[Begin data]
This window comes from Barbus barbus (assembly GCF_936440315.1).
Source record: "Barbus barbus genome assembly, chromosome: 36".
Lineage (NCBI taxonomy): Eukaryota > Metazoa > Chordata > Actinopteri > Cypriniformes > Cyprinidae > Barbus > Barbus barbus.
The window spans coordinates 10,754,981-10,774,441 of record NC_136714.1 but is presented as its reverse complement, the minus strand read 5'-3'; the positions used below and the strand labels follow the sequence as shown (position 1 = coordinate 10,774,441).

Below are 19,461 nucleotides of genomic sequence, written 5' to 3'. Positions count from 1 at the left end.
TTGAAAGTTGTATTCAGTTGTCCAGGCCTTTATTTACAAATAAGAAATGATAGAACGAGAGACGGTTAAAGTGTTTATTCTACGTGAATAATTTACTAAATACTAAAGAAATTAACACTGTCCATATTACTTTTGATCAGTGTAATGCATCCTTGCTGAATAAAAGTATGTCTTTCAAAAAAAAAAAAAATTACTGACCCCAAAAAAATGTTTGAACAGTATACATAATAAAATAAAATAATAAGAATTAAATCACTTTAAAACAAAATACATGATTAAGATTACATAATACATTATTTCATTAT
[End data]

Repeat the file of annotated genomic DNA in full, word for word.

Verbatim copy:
This window comes from Barbus barbus (assembly GCF_936440315.1).
Source record: "Barbus barbus genome assembly, chromosome: 36".
Lineage (NCBI taxonomy): Eukaryota > Metazoa > Chordata > Actinopteri > Cypriniformes > Cyprinidae > Barbus > Barbus barbus.
The window spans coordinates 10,754,981-10,774,441 of record NC_136714.1 but is presented as its reverse complement, the minus strand read 5'-3'; the positions used below and the strand labels follow the sequence as shown (position 1 = coordinate 10,774,441).

Below are 19,461 nucleotides of genomic sequence, written 5' to 3'. Positions count from 1 at the left end.
TTGAAAGTTGTATTCAGTTGTCCAGGCCTTTATTTACAAATAAGAAATGATAGAACGAGAGACGGTTAAAGTGTTTATTCTACGTGAATAATTTACTAAATACTAAAGAAATTAACACTGTCCATATTACTTTTGATCAGTGTAATGCATCCTTGCTGAATAAAAGTATGTCTTTCAAAAAAAAAAAAAATTACTGACCCCAAAAAAATGTTTGAACAGTATACATAATAAAATAAAATAATAAGAATTAAATCACTTTAAAACAAAATACATGATTAAGATTACATAATACATTATTTCATTAT